Fighting poverty with cash

School of Social Policy & Practice (SP2)assistant professor Amy Castro Baker set out to answer this question: What would happen to a person in or near poverty who received no-strings-attached guaranteed payments every month? And the answer, at least from one pilot program, was even more promising than she imagined when she and her research partner Stacia West, a professor at the University of Tennessee, Knoxville, were selected to coordinate and evaluate the Stockton Economic Empowerment Demonstration (SEED), the nation’s first mayor-led guaranteed income demonstration.

Amy Castro.
School of Social Policy & Practice assistant professor Amy Castro. (Image: Courtesy of SP2)

Launched in February 2019 by Michael Tubbs, then the mayor of Stockton, California, SEED gave 125 Stockton residents, selected randomly from neighborhoods at or below the city’s median household income, $500 per month for 24 straight months (unconditionally and with no work requirements). Preliminary findings were released this past March from the first year of the experiment (pre-COVID, from February 2019 to February 2020). They showed, among other things, that recipients of the cash experienced reduced income volatility, showed improved mental health, and, perhaps more surprisingly, were likelier to find full-time employment. (Post-COVID data will be released next year.)

Castro explains the pushback that she encounters regarding universal basic income. “That is the biggest pushback we get: If you give people money, no strings attached, they’re going to stop working. We never thought that would happen because that’s absurd. Who can live on $500 a month anywhere, let alone California? But what we did see was that the $500 created a new kind of cognitive capacity where people could take risks in the economy that they couldn’t take before, because they had a cushion and their wellbeing was in a healthier space.”

While people have indeed argued over the years that government money is a disincentive to work, others have insisted that living in poverty is more of an impediment than it is a motivator—an idea that the SEED data would seem to support. Per the findings, the $500 monthly payments “removed material barriers to full-time employment and created capacity for goal setting and risk taking, once basic needs like food and utilities were covered.” In February 2019, 28% of the SEED recipients had full-time employment; one year later, that number jumped up to 40%. In contrast, the control group (Stockton residents who participated in the study but did not receive monthly payments) saw only a five percentage point increase in full-time employment over the same one-year period.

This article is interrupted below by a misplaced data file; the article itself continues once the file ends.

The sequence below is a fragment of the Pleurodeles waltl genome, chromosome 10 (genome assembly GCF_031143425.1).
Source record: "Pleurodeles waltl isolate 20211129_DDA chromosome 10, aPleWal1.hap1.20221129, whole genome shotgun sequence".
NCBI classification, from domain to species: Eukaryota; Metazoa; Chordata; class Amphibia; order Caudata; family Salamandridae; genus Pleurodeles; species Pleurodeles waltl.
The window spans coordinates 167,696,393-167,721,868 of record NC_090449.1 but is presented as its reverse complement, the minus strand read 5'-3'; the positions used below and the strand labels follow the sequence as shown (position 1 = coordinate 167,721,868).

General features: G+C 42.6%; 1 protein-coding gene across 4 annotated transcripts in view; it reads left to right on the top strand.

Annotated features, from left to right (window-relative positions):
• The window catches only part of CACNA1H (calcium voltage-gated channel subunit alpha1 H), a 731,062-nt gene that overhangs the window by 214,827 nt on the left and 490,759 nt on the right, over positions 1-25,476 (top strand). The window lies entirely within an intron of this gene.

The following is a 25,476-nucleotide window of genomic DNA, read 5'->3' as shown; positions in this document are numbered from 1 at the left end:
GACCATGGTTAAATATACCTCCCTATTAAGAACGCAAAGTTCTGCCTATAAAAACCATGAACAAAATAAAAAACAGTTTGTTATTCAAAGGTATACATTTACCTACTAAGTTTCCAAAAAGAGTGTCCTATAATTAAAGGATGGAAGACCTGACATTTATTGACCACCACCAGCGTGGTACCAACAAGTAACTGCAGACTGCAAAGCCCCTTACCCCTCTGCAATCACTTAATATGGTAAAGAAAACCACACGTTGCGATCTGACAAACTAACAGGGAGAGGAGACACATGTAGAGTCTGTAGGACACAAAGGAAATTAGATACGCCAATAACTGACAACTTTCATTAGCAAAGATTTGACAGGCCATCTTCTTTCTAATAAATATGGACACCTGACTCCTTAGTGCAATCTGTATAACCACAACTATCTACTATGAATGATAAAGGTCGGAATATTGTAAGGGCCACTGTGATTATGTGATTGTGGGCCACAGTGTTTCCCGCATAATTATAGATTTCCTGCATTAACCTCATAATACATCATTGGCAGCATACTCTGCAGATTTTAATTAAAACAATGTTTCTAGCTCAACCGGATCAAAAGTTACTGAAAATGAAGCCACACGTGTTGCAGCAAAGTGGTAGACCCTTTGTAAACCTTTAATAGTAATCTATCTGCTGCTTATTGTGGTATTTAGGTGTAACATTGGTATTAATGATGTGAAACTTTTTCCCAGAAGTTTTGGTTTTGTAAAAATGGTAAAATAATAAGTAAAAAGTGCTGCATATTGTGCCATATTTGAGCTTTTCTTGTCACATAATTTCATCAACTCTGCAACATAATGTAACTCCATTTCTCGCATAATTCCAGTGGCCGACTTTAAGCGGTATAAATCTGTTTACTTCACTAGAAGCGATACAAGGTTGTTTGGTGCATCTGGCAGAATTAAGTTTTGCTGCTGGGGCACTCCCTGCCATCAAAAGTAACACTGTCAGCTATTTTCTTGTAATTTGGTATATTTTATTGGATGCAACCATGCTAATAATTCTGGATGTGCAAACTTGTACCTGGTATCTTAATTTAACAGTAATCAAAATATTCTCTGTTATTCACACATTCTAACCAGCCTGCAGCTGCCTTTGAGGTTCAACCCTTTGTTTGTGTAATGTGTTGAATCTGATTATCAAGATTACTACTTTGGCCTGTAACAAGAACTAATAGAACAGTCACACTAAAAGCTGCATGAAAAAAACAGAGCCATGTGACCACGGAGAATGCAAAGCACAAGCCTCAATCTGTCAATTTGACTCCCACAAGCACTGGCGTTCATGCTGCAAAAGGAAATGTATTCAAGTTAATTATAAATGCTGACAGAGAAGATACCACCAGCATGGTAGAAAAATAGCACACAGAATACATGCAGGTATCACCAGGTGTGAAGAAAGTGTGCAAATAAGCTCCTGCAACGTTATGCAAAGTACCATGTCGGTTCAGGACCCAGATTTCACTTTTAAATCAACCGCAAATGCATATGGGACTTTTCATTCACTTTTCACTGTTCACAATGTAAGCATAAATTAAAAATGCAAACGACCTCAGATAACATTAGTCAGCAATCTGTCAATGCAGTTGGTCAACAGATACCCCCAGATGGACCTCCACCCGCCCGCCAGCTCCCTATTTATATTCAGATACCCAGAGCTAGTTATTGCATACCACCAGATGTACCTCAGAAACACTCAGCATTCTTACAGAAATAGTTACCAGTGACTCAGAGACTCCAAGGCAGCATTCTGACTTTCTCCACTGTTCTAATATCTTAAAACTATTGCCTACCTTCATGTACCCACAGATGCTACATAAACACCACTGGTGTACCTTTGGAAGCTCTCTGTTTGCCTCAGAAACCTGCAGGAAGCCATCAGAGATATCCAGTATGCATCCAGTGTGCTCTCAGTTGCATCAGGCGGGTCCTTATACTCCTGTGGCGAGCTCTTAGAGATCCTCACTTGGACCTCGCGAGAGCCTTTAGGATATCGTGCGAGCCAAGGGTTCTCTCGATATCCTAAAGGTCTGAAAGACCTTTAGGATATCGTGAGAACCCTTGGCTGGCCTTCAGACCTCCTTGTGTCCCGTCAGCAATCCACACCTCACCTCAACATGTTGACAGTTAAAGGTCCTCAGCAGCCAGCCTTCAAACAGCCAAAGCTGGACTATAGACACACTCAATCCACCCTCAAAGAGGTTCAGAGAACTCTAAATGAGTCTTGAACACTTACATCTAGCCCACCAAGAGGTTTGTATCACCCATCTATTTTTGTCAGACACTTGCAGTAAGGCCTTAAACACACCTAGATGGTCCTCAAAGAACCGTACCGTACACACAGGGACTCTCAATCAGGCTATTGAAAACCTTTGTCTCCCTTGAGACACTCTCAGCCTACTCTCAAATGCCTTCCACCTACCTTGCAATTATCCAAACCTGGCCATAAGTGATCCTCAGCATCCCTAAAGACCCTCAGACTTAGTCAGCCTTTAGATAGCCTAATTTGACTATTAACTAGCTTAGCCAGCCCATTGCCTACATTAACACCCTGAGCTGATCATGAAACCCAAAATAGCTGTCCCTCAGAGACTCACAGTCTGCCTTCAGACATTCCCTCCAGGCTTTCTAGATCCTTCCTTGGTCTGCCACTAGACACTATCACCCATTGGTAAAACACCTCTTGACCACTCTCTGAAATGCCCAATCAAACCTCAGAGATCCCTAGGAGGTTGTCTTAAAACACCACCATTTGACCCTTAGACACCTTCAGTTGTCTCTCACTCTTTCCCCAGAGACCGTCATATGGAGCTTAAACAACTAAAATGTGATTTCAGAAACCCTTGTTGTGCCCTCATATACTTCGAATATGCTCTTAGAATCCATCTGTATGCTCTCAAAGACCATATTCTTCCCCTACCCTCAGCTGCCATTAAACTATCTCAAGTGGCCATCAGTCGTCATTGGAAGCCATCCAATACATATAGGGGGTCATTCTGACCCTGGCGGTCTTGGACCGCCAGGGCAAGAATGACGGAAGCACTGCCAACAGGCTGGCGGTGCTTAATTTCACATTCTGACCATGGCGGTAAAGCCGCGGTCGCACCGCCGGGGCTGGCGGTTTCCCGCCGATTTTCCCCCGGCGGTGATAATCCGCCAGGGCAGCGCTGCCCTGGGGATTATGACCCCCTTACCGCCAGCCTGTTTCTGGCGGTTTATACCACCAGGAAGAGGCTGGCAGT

The data also ran counter to a longstanding assumption among critics that people will spend any government money that’s not integrated into a specific social welfare program on drugs or other vices. In Stockton, people spent their SEED cash on basic needs—less than 1% was spent on alcohol or tobacco. “The thing about guaranteed income is that it pushes back at a lot of things that make people very uncomfortable,” says Erin Coltrera, SEED’s research and program officer. “It requires trusting people. And especially in this country, there’s not a lot of trust of folks who experience poverty.”

And that’s where Castro Baker believes the hate comes from. “I’m white but the pushback I hear a lot—both from trolls and commentary—is really rooted in anti-Blackness,” the Penn professor says. “We spent many years in the U.S. attaching shame and blame to the safety net.” But buoyed by the promising Stockton data, and now spearheading a new center at Penn that will analyze similar pilot programs in other U.S. cities, she plans to continue to drive the conversation forward. “What’s been most surprising about the pushback is that when it comes, it’s very ugly,” she says. “But the support far outweighs the pushback.”

Currently about 40 mayors, from American cities both big and small, have joined a new group called Mayors for a Guaranteed Income (MGI), founded last June by Tubbs and the Economic Security Project, which together with SP2 in October established the Center for Guaranteed Income Research. Castro Baker and West will colead the Penn center, which has the stated goal to “consolidate the key learnings from the pilots taking place in MGI member cities, to address knowledge gaps in the contemporary understanding of guaranteed income’s impact for Americans, and to allow the organization to layer data with anecdotal evidence in federal advocacy.”

This story is by Dave Zeitlin. Read more at The Pennsylvania Gazette.